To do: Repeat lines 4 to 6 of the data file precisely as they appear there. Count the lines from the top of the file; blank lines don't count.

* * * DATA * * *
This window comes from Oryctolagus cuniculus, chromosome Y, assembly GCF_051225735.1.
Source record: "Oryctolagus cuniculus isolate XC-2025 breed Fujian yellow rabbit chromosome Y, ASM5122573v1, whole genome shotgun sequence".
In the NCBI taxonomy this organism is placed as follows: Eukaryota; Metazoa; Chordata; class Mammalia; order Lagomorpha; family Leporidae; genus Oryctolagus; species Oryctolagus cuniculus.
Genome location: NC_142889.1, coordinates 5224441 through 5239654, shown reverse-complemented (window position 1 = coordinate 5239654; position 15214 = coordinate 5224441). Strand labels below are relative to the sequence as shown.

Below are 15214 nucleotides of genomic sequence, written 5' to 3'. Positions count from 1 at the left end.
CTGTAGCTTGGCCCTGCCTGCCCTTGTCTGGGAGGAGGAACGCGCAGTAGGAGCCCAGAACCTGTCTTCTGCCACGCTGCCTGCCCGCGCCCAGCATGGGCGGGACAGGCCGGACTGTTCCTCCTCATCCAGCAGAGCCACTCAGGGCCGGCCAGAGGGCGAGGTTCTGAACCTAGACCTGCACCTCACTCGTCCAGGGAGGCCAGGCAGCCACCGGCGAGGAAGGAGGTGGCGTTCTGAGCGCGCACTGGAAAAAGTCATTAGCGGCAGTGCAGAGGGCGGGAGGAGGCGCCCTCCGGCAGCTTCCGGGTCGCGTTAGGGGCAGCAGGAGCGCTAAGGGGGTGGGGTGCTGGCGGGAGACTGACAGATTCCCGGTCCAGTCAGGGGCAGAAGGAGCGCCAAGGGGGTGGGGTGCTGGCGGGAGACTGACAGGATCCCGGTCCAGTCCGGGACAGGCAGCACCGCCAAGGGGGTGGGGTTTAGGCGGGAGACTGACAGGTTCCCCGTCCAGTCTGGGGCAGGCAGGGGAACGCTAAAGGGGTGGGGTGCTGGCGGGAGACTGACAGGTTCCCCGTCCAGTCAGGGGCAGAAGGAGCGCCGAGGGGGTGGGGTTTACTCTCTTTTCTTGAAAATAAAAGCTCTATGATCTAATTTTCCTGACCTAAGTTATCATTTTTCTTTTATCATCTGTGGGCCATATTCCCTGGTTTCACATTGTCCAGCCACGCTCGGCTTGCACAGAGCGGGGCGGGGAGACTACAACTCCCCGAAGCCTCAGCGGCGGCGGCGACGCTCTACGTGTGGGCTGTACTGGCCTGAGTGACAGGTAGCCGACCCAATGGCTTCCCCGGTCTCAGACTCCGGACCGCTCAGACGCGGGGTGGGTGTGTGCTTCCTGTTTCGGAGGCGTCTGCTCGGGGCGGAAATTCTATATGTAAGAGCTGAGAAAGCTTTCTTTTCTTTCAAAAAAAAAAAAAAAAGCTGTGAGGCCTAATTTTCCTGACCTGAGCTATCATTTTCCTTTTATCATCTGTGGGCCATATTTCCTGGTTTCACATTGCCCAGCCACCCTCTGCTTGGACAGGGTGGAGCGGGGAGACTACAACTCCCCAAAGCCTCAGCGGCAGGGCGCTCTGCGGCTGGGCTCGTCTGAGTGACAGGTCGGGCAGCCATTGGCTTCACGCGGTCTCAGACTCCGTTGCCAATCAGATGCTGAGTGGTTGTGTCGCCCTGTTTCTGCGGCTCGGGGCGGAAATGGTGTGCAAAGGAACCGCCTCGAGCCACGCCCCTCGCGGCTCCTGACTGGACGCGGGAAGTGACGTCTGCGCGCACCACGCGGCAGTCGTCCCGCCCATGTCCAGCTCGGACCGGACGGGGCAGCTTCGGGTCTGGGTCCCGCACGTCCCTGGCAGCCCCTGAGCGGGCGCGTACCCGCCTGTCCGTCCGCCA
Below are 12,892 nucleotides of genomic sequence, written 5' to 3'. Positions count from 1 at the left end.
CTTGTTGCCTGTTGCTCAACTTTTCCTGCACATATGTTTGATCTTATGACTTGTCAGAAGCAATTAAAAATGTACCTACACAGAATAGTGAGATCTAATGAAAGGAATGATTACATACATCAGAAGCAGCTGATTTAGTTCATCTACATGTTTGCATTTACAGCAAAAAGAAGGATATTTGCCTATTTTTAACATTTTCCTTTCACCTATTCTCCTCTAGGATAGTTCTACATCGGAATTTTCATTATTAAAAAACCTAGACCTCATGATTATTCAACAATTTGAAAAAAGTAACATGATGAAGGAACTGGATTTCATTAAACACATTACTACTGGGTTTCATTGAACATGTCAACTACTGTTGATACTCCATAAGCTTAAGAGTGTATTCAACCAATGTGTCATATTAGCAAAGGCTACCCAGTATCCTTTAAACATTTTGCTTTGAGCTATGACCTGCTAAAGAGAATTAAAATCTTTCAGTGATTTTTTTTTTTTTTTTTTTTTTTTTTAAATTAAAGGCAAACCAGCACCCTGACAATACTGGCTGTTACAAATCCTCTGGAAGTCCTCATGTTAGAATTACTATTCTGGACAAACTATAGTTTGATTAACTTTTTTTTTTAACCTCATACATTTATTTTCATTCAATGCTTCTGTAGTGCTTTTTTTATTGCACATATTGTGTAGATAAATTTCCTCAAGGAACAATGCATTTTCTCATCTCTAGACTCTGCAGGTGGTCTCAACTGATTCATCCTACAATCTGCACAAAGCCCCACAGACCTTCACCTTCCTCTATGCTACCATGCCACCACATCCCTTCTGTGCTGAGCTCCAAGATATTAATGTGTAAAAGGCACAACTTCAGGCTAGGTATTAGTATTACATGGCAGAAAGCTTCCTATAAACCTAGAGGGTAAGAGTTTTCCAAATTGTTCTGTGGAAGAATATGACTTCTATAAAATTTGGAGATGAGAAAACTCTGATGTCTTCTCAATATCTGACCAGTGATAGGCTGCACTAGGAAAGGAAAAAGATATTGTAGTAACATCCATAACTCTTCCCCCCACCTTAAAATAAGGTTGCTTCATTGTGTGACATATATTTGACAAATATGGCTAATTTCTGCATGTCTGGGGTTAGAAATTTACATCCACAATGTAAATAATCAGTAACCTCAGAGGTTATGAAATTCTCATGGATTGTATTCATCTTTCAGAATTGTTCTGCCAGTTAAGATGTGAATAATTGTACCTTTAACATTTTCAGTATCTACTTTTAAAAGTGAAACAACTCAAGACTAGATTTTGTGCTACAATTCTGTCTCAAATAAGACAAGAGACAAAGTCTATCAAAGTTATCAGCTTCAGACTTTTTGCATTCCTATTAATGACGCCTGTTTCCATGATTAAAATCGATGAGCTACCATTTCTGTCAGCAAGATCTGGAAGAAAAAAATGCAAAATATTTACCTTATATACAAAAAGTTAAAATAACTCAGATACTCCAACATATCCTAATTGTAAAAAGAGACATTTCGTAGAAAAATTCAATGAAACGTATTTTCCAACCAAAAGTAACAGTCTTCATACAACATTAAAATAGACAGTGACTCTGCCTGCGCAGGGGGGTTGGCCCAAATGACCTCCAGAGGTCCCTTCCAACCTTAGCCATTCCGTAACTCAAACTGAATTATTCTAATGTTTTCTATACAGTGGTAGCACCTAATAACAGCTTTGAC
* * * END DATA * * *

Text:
Genome location: NC_142889.1, coordinates 5224441 through 5239654, shown reverse-complemented (window position 1 = coordinate 5239654; position 15214 = coordinate 5224441). Strand labels below are relative to the sequence as shown.

Below are 15214 nucleotides of genomic sequence, written 5' to 3'. Positions count from 1 at the left end.
CTGTAGCTTGGCCCTGCCTGCCCTTGTCTGGGAGGAGGAACGCGCAGTAGGAGCCCAGAACCTGTCTTCTGCCACGCTGCCTGCCCGCGCCCAGCATGGGCGGGACAGGCCGGACTGTTCCTCCTCATCCAGCAGAGCCACTCAGGGCCGGCCAGAGGGCGAGGTTCTGAACCTAGACCTGCACCTCACTCGTCCAGGGAGGCCAGGCAGCCACCGGCGAGGAAGGAGGTGGCGTTCTGAGCGCGCACTGGAAAAAGTCATTAGCGGCAGTGCAGAGGGCGGGAGGAGGCGCCCTCCGGCAGCTTCCGGGTCGCGTTAGGGGCAGCAGGAGCGCTAAGGGGGTGGGGTGCTGGCGGGAGACTGACAGATTCCCGGTCCAGTCAGGGGCAGAAGGAGCGCCAAGGGGGTGGGGTGCTGGCGGGAGACTGACAGGATCCCGGTCCAGTCCGGGACAGGCAGCACCGCCAAGGGGGTGGGGTTTAGGCGGGAGACTGACAGGTTCCCCGTCCAGTCTGGGGCAGGCAGGGGAACGCTAAAGGGGTGGGGTGCTGGCGGGAGACTGACAGGTTCCCCGTCCAGTCAGGGGCAGAAGGAGCGCCGAGGGGGTGGGGTTTACTCTCTTTTCTTGAAAATAAAAGCTCTATGATCTAATTTTCCTGACCTAAGTTATCATTTTTCTTTTATCATCTGTGGGCCATATTCCCTGGTTTCACATTGTCCAGCCACGCTCGGCTTGCACAGAGCGGGGCGGGGAGACTACAACTCCCCGAAGCCTCAGCGGCGGCGGCGACGCTCTACGTGTGGGCTGTACTGGCCTGAGTGACAGGTAGCCGACCCAATGGCTTCCCCGGTCTCAGACTCCGGACCGCTCAGACGCGGGGTGGGTGTGTGCTTCCTGTTTCGGAGGCGTCTGCTCGGGGCGGAAATTCTATATGTAAGAGCTGAGAAAGCTTTCTTTTCTTTCAAAAAAAAAAAAAAAAGCTGTGAGGCCTAATTTTCCTGACCTGAGCTATCATTTTCCTTTTATCATCTGTGGGCCATATTTCCTGGTTTCACATTGCCCAGCCACCCTCTGCTTGGACAGGGTGGAGCGGGGAGACTACAACTCCCCAAAGCCTCAGCGGCAGGGCGCTCTGCGGCTGGGCTCGTCTGAGTGACAGGTCGGGCAGCCATTGGCTTCACGCGGTCTCAGACTCCGTTGCCAATCAGATGCTGAGTGGTTGTGTCGCCCTGTTTCTGCGGCTCGGGGCGGAAATGGTGTGCAAAGGAACCGCCTCGAGCCACGCCCCTCGCGGCTCCTGACTGGACGCGGGAAGTGACGTCTGCGCGCACCACGCGGCAGTCGTCCCGCCCATGTCCAGCTCGGACCGGACGGGGCAGCTTCGGGTCTGGGTCCCGCACGTCCCTGGCAGCCCCTGAGCGGGCGCGTACCCGCCTGTCCGTCCGCCA